While there are calls from some politicians and economists to boost Canada’s stimulus spending ahead of the federal budget being released March 30, Morneau maintained he will monitor the situation for now and work with international partners to deal with the growing volatility.

“What we’ve done from a budgetary standpoint is we’ve recognized that our fiscal situation is different. This economic volatility is real. I’ve actually gone ahead and asked the private-sector economists who help us to form the basis of our economic forecasts, come back with a refresh of their expectations,” he said.

“That’s going to help us to make sure we have a good starting point. We’re going to be transparent about that with Canadians. From there what we’re going to do is to use our fiscal strength to make sure our economy stays strong in the face of this uncertainty.”

‘What if?’

Jeff Nielsen, chair of the Grain Growers of Canada (GGC), said it’s important for producers to try and maintain a cash flow and ensure their mental health.

“Farmers have a chance to get away with their family and take a break, but now possibly can’t due to the fact that we’re being told maybe we shouldn’t travel outside of the country,” he said, noting farming can be very isolating.

Beyond that, he’s left with a head full of “what ifs” like everyone else. “What if there are more issues getting our grain to ports?” he said.

Canadian Horticultural Council president Brian Gilroy raised concerns over labour as spring approaches.

“This is the time when a lot of workers are going to be travelling to Canada to help with the growing of fruits and vegetables,” he said, adding there are already discussions about moving travel dates up so that if the pandemic does get worse there will still be workers here. “There’s a fairly high level of anxiety about that,” he said.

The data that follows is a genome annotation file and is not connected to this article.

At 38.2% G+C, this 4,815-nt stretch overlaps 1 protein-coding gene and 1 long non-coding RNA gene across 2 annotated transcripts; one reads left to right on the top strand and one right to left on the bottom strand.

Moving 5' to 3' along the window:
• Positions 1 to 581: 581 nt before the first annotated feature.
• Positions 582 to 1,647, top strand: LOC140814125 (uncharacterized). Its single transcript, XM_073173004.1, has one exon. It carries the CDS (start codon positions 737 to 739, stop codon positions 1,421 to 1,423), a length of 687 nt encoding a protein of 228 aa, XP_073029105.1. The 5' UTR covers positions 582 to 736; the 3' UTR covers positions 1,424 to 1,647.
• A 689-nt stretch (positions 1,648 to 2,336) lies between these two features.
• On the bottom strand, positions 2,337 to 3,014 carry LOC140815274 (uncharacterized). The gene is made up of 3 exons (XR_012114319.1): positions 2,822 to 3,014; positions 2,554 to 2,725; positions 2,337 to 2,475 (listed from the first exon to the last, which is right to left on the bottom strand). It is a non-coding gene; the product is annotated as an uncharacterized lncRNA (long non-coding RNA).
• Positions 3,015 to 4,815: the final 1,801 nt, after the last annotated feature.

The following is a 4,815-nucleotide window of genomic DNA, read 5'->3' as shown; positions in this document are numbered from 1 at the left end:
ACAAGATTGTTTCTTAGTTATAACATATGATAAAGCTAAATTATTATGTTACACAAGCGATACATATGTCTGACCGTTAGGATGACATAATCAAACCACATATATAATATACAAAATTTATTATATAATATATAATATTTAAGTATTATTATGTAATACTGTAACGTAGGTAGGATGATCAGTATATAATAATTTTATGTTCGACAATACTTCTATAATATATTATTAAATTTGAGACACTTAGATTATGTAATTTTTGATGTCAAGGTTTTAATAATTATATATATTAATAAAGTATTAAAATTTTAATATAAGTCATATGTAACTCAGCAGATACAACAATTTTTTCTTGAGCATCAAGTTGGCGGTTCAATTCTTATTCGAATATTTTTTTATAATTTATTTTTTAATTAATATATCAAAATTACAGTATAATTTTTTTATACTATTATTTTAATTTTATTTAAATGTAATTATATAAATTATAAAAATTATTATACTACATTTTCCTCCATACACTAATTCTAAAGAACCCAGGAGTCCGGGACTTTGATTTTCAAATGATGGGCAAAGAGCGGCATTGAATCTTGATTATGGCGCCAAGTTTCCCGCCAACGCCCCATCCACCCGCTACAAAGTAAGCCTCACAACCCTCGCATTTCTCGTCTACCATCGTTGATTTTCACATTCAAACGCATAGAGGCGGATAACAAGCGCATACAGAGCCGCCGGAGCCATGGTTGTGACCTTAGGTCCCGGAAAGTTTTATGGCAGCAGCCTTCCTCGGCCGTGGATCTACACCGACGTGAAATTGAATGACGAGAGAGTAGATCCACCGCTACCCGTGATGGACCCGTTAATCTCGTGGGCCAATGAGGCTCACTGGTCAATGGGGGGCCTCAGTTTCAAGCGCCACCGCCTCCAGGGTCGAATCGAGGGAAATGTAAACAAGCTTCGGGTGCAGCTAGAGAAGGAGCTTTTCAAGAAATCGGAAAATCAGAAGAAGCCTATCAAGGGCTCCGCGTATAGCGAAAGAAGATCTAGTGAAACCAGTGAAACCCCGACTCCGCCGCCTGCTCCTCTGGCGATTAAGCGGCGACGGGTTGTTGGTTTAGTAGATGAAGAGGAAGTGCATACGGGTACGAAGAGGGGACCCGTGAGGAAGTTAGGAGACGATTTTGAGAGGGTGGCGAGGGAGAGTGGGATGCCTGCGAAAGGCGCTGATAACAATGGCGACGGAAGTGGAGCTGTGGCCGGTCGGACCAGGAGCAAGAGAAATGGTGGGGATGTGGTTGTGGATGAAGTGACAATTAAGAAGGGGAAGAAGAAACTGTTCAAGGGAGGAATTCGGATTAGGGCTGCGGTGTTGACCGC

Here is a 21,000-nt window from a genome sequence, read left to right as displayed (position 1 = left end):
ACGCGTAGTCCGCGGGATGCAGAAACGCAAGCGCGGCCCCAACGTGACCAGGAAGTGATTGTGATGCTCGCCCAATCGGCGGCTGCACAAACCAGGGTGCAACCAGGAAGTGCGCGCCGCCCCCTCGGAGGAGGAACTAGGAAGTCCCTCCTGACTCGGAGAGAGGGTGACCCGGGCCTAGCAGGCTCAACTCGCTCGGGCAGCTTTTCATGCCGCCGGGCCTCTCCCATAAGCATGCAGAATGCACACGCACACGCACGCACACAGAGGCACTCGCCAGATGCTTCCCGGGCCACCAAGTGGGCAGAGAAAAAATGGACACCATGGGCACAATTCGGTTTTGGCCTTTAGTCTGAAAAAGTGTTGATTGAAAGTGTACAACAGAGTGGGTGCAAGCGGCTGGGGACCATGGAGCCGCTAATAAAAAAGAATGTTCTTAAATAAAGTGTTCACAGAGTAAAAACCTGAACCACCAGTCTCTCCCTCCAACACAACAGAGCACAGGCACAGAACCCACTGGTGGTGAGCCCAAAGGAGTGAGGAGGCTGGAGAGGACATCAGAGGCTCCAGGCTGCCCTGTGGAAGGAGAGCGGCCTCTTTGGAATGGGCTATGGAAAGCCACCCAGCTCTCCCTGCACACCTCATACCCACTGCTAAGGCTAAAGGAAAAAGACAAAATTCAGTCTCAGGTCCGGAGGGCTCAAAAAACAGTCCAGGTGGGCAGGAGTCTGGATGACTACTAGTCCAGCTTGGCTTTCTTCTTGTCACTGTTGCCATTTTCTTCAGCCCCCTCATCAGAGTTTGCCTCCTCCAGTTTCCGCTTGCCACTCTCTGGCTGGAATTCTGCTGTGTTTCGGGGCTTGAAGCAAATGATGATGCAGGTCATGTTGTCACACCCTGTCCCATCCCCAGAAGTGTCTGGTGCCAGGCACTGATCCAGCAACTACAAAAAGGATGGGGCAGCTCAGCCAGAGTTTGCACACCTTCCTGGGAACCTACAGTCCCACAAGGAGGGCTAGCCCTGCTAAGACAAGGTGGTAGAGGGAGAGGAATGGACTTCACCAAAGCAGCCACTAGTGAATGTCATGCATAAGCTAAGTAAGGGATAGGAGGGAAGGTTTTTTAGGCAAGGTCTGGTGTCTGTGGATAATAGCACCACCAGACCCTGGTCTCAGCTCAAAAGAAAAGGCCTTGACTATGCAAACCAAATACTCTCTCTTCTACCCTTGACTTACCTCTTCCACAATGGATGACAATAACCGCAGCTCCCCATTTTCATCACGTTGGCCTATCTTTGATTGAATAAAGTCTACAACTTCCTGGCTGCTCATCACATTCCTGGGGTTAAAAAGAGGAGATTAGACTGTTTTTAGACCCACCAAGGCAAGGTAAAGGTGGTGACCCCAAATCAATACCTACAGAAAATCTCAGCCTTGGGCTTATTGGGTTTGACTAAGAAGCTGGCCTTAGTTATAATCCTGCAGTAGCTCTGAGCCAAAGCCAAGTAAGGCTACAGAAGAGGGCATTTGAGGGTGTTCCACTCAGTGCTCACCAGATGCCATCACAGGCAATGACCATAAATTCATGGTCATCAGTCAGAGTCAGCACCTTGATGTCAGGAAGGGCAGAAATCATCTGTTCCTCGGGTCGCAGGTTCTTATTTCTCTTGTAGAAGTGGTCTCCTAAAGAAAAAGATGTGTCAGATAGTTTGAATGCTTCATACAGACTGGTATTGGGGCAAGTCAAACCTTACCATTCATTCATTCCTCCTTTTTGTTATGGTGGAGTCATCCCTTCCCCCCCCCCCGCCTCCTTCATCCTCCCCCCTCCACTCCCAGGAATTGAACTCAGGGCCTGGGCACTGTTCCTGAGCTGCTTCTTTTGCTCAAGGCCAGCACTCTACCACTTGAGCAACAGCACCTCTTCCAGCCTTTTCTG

“We don’t have enough Canadians to do the work, so that’s why we rely on seasonal agricultural workers and temporary foreign workers.”

Labour was already a challenge for the agriculture industry and there are growing concerns over the ability of processors and producers to remain open as more people are being urged or asked to self-quarantine.

Given the significant human resources needed to move food through the supply chain, this could become a major concern in the coming weeks.

— D.C. Fraser reports for Glacier FarmMedia from Ottawa. Includes files from Gord Gilmour.

About the author

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Reporter

D.C. Fraser is Glacier FarmMedia’s Ottawa-based reporter. Growing up mostly in Alberta, Fraser also lived in Saskatchewan for ten years where he covered politics, including a stint teaching at the University of Regina’s School of Journalism. He is an avid fan of the outdoors and a pretty good beer league hockey player. His passion for agriculture and agri-food policy comes naturally: Six consecutive generations of his family have worked in the industry.